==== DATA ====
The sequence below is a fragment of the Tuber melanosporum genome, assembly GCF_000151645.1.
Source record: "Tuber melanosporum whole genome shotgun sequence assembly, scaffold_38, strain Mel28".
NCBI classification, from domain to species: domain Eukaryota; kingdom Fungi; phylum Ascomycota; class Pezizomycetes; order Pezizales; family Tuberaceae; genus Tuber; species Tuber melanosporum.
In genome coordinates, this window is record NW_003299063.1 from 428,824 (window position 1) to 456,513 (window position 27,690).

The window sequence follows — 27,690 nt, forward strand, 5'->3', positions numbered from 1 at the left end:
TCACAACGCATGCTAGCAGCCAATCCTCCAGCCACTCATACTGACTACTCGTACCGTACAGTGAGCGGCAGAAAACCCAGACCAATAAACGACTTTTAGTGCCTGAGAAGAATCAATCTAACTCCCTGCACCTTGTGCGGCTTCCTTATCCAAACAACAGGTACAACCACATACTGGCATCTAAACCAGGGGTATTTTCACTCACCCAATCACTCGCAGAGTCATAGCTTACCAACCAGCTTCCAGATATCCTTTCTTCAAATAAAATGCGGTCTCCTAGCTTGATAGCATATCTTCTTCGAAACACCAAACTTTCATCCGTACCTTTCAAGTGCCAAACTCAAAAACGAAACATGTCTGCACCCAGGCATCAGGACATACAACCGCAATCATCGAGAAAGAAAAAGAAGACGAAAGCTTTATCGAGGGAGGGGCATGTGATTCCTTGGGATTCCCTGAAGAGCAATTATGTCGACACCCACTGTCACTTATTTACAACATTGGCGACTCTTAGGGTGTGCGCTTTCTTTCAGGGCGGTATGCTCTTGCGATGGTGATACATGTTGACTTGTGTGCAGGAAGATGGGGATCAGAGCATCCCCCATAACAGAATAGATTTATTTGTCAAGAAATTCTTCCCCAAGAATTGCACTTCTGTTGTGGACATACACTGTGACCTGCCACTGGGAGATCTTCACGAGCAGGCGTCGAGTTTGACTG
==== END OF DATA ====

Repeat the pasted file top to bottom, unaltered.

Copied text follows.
The sequence below is a fragment of the Tuber melanosporum genome, assembly GCF_000151645.1.
Source record: "Tuber melanosporum whole genome shotgun sequence assembly, scaffold_38, strain Mel28".
NCBI classification, from domain to species: domain Eukaryota; kingdom Fungi; phylum Ascomycota; class Pezizomycetes; order Pezizales; family Tuberaceae; genus Tuber; species Tuber melanosporum.
In genome coordinates, this window is record NW_003299063.1 from 428,824 (window position 1) to 456,513 (window position 27,690).

The window sequence follows — 27,690 nt, forward strand, 5'->3', positions numbered from 1 at the left end:
TCACAACGCATGCTAGCAGCCAATCCTCCAGCCACTCATACTGACTACTCGTACCGTACAGTGAGCGGCAGAAAACCCAGACCAATAAACGACTTTTAGTGCCTGAGAAGAATCAATCTAACTCCCTGCACCTTGTGCGGCTTCCTTATCCAAACAACAGGTACAACCACATACTGGCATCTAAACCAGGGGTATTTTCACTCACCCAATCACTCGCAGAGTCATAGCTTACCAACCAGCTTCCAGATATCCTTTCTTCAAATAAAATGCGGTCTCCTAGCTTGATAGCATATCTTCTTCGAAACACCAAACTTTCATCCGTACCTTTCAAGTGCCAAACTCAAAAACGAAACATGTCTGCACCCAGGCATCAGGACATACAACCGCAATCATCGAGAAAGAAAAAGAAGACGAAAGCTTTATCGAGGGAGGGGCATGTGATTCCTTGGGATTCCCTGAAGAGCAATTATGTCGACACCCACTGTCACTTATTTACAACATTGGCGACTCTTAGGGTGTGCGCTTTCTTTCAGGGCGGTATGCTCTTGCGATGGTGATACATGTTGACTTGTGTGCAGGAAGATGGGGATCAGAGCATCCCCCATAACAGAATAGATTTATTTGTCAAGAAATTCTTCCCCAAGAATTGCACTTCTGTTGTGGACATACACTGTGACCTGCCACTGGGAGATCTTCACGAGCAGGCGTCGAGTTTGACTG